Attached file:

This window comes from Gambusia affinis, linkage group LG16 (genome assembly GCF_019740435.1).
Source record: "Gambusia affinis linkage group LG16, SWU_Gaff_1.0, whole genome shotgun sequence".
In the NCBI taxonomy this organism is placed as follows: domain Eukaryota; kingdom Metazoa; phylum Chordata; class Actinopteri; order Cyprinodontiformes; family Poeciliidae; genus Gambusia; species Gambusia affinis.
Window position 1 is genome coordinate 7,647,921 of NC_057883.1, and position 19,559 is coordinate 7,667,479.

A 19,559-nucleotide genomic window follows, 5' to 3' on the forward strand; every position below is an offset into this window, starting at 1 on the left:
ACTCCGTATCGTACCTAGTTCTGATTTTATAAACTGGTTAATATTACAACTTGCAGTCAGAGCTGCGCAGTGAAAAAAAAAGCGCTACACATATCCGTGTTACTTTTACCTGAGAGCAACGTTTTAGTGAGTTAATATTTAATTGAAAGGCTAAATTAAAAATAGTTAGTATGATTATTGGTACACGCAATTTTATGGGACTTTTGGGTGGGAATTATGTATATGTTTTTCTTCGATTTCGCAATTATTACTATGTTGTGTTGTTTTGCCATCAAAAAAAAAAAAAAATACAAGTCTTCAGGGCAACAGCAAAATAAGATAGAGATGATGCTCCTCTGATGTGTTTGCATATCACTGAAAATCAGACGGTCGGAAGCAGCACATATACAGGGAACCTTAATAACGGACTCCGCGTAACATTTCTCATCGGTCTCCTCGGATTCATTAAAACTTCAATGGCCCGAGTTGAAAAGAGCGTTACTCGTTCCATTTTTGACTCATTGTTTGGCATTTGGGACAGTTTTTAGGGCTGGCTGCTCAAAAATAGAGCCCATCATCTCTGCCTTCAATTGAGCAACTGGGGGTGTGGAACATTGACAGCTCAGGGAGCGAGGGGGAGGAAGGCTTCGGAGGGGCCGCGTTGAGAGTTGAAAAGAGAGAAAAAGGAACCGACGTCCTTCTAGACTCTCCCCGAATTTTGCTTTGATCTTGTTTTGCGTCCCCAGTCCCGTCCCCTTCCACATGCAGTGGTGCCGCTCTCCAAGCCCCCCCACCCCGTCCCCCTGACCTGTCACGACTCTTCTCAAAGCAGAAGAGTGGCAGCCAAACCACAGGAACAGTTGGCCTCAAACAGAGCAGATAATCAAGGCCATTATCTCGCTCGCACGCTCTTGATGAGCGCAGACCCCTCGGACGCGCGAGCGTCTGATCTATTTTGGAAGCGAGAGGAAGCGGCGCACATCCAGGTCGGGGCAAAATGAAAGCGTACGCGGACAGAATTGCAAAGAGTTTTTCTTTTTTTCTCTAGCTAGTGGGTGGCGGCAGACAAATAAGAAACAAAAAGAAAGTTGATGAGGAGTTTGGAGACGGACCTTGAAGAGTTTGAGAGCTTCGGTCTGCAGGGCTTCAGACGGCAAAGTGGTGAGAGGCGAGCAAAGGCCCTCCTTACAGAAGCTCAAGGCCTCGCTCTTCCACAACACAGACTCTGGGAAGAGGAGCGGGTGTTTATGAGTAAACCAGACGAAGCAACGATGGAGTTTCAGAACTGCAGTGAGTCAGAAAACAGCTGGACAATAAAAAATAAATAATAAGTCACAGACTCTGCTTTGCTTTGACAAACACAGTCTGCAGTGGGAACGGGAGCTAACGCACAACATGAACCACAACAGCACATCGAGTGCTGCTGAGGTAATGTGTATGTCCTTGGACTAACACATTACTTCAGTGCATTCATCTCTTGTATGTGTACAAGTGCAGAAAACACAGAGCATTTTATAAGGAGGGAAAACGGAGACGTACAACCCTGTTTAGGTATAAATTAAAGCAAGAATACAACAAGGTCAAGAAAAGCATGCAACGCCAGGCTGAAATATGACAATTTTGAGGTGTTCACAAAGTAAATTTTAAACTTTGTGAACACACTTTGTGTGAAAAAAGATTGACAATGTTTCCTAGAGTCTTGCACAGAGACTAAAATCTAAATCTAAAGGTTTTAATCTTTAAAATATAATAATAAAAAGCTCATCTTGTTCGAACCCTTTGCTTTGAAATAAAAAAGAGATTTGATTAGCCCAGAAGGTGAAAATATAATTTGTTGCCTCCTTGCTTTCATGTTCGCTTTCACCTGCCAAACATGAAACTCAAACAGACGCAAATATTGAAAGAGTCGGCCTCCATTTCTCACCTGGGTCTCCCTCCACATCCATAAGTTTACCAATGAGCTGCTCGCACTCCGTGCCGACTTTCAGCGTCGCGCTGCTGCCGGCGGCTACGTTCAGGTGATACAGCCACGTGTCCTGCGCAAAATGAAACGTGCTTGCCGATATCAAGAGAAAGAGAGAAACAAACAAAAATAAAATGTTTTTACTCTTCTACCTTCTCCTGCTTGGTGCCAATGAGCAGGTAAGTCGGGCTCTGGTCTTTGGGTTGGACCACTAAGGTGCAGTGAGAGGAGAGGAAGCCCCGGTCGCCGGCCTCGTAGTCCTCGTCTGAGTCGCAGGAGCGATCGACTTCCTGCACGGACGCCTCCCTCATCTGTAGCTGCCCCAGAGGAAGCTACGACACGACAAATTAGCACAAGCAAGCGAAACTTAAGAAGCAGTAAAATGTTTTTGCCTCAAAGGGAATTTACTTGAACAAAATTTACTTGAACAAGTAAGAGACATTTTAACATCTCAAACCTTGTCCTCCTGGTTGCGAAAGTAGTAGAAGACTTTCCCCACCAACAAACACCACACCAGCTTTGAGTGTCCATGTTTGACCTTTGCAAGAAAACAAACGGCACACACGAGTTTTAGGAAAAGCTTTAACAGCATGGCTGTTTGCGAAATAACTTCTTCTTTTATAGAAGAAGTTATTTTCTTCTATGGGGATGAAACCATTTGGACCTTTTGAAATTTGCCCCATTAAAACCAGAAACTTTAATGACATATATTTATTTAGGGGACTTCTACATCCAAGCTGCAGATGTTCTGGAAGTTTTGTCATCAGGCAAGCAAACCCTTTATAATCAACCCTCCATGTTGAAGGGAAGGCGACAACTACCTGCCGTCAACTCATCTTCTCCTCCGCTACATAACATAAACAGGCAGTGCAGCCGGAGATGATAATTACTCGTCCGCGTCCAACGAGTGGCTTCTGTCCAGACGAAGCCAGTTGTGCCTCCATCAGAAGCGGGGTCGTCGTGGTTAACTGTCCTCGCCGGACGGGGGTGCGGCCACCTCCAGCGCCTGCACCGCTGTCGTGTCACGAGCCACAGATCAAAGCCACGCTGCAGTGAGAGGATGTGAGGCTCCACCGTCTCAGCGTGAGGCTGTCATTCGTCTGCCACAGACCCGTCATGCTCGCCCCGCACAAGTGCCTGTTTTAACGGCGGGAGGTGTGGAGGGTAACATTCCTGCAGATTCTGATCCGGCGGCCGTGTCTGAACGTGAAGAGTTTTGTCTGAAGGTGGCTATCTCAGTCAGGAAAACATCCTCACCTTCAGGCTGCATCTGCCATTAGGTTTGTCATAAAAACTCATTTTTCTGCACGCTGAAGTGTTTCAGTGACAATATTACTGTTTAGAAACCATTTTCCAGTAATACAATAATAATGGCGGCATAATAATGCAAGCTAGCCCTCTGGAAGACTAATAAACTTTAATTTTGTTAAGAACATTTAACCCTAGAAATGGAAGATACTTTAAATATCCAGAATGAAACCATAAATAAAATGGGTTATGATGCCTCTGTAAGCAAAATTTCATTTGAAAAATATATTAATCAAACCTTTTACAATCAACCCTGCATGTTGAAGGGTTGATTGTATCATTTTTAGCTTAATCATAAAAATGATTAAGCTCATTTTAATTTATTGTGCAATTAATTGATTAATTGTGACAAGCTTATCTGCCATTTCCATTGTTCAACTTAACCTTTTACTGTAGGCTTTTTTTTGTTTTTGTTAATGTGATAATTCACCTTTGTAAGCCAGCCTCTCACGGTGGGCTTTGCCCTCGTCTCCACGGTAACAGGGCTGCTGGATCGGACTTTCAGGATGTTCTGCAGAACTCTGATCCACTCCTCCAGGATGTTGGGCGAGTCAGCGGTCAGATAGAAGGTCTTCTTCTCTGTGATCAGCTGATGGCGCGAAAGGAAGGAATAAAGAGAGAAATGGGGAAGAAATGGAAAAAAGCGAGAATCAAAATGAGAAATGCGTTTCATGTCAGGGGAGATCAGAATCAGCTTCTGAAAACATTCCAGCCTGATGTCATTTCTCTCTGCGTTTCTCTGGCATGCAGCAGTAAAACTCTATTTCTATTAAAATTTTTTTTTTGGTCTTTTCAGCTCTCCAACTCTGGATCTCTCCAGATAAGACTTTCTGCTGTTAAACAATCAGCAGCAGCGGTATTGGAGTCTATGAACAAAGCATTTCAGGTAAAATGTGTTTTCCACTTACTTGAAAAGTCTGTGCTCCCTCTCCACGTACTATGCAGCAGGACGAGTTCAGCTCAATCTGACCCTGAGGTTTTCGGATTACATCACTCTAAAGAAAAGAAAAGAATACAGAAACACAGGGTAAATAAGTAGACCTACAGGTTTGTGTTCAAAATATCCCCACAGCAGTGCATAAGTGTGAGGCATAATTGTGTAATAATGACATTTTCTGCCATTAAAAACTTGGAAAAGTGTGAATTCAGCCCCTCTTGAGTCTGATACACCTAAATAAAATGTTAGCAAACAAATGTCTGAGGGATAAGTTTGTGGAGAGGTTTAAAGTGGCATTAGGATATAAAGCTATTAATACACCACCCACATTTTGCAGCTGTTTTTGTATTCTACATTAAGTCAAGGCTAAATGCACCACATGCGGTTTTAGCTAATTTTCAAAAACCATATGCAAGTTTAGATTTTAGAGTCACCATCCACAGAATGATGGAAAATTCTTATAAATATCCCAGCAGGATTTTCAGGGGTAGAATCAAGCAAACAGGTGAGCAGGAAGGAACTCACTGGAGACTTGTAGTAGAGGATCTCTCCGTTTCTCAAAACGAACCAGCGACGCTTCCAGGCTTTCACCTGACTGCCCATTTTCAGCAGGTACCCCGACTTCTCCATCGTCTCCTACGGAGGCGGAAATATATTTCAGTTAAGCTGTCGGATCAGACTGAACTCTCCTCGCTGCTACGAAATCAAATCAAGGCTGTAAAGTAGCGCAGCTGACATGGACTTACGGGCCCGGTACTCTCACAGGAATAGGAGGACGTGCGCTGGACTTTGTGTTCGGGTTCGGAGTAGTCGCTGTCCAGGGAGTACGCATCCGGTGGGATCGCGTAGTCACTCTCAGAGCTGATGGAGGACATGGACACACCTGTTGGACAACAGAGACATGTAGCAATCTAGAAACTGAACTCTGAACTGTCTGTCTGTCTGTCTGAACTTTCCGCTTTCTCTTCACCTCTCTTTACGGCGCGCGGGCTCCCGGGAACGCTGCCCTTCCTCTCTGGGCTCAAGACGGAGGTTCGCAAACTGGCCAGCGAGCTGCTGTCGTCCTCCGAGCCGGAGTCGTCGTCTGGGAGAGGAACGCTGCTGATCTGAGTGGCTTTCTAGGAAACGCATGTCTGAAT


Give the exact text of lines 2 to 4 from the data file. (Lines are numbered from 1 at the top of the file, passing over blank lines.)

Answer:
Source record: "Gambusia affinis linkage group LG16, SWU_Gaff_1.0, whole genome shotgun sequence".
In the NCBI taxonomy this organism is placed as follows: domain Eukaryota; kingdom Metazoa; phylum Chordata; class Actinopteri; order Cyprinodontiformes; family Poeciliidae; genus Gambusia; species Gambusia affinis.
Window position 1 is genome coordinate 7,647,921 of NC_057883.1, and position 19,559 is coordinate 7,667,479.